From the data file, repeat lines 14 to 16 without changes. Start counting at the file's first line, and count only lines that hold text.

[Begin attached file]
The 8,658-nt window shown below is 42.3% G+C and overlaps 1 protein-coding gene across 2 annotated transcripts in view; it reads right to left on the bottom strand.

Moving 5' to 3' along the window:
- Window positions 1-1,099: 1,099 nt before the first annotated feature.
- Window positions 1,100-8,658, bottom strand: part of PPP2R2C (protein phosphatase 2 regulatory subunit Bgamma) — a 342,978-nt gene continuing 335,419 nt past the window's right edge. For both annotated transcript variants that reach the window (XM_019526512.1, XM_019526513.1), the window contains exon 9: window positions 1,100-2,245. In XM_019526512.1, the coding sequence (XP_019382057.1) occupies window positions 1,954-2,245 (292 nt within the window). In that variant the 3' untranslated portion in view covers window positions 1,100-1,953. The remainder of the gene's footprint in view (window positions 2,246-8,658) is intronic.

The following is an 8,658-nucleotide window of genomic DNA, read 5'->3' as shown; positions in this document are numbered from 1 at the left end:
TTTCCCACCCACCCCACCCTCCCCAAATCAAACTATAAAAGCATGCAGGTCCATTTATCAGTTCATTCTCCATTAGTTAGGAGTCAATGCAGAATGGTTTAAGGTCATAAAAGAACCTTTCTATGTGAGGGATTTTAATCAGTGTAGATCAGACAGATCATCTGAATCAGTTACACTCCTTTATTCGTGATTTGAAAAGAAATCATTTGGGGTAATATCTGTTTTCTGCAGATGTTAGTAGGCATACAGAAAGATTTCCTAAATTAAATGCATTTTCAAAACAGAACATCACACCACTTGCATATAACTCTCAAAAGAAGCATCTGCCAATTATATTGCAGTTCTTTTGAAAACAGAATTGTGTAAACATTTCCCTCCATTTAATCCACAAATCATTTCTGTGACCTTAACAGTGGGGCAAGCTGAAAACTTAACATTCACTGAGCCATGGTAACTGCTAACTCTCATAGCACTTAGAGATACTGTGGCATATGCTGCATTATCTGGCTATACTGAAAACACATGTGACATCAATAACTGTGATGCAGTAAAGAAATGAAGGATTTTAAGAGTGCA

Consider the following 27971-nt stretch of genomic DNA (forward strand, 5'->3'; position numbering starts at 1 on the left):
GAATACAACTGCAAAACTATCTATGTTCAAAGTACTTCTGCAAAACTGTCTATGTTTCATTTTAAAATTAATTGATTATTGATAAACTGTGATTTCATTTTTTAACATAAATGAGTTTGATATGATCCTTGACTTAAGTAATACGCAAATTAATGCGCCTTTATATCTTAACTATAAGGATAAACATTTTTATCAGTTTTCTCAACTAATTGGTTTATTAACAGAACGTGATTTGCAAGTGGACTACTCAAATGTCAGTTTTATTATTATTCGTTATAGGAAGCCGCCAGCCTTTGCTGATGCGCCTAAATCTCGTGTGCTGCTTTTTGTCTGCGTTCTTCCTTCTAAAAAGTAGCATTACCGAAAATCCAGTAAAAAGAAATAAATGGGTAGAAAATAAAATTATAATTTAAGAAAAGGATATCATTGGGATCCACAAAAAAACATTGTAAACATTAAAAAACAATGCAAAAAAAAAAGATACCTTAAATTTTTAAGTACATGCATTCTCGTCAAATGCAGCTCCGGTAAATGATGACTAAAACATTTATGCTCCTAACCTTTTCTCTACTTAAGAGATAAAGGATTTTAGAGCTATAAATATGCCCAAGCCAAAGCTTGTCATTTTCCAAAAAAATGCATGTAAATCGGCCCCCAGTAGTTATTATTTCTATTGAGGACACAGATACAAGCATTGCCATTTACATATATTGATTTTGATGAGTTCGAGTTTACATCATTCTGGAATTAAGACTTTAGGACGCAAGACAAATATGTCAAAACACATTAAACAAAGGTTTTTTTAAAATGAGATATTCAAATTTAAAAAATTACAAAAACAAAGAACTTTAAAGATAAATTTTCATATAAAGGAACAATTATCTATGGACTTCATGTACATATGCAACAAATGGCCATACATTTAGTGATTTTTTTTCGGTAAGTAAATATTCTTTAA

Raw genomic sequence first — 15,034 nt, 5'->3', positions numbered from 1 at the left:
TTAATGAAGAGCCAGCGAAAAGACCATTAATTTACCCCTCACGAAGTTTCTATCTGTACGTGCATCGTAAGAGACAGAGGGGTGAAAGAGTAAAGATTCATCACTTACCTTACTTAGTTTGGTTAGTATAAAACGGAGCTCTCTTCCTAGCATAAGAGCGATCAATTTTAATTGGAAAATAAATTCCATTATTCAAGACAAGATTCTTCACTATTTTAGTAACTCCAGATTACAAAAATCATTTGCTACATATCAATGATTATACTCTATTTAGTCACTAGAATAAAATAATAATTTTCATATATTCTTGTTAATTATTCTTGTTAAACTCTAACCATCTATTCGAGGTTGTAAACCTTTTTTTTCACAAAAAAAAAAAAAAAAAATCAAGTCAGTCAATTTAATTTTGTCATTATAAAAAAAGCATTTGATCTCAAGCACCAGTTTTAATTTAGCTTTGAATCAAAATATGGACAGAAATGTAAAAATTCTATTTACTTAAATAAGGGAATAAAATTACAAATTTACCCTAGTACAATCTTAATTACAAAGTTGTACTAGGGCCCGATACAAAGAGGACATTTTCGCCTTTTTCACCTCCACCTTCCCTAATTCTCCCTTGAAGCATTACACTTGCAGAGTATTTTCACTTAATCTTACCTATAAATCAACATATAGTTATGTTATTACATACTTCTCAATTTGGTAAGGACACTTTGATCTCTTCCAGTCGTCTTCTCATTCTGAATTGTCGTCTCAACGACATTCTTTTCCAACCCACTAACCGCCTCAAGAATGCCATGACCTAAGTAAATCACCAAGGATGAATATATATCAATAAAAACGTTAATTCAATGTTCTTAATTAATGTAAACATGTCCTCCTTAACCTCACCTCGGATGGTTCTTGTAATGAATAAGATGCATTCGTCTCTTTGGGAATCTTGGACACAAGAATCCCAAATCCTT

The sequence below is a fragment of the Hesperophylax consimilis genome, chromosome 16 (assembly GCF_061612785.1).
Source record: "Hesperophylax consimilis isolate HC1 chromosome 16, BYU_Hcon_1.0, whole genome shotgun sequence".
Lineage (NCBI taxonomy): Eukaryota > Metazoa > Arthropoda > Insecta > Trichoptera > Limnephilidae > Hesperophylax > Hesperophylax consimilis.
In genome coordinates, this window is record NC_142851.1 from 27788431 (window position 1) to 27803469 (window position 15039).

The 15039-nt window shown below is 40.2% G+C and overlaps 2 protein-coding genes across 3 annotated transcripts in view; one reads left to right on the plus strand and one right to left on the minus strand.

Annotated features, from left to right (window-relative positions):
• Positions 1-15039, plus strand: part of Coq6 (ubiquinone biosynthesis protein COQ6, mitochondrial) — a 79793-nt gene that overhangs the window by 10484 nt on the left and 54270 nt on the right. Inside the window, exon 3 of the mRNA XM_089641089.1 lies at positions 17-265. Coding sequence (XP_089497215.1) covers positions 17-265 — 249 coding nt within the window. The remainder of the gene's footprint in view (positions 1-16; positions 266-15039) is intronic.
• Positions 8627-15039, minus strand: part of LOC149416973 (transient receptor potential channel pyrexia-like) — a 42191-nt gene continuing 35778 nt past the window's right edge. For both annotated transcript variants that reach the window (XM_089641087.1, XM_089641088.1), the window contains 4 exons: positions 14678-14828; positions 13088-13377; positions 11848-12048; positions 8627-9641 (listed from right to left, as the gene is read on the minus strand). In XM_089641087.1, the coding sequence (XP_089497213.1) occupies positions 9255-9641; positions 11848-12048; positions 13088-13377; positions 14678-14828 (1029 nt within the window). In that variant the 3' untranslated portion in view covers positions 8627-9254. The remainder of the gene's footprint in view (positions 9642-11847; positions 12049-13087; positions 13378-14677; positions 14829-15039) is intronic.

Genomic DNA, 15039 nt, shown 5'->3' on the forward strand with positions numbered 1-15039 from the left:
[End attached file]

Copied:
In genome coordinates, this window is record NC_142851.1 from 27788431 (window position 1) to 27803469 (window position 15039).

The 15039-nt window shown below is 40.2% G+C and overlaps 2 protein-coding genes across 3 annotated transcripts in view; one reads left to right on the plus strand and one right to left on the minus strand.

Annotated features, from left to right (window-relative positions):